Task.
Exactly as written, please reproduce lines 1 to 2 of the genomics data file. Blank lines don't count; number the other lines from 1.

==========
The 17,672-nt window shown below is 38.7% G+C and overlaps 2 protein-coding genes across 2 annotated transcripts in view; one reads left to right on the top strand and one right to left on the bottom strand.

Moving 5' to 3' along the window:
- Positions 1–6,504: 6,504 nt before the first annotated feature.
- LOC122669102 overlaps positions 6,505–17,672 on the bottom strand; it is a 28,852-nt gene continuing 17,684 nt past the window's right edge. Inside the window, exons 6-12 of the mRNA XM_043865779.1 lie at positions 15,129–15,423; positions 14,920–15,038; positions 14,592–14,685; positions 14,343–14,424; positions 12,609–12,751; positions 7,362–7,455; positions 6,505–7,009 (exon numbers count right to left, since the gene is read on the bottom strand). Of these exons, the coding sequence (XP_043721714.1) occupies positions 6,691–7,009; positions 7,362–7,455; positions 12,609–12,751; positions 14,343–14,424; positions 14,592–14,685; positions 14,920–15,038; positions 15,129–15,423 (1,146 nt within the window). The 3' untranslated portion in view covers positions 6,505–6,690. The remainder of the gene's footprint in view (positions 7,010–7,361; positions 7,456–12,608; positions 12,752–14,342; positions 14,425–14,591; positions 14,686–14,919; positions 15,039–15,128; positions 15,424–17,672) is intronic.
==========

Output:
The 17,672-nt window shown below is 38.7% G+C and overlaps 2 protein-coding genes across 2 annotated transcripts in view; one reads left to right on the top strand and one right to left on the bottom strand.

Moving 5' to 3' along the window: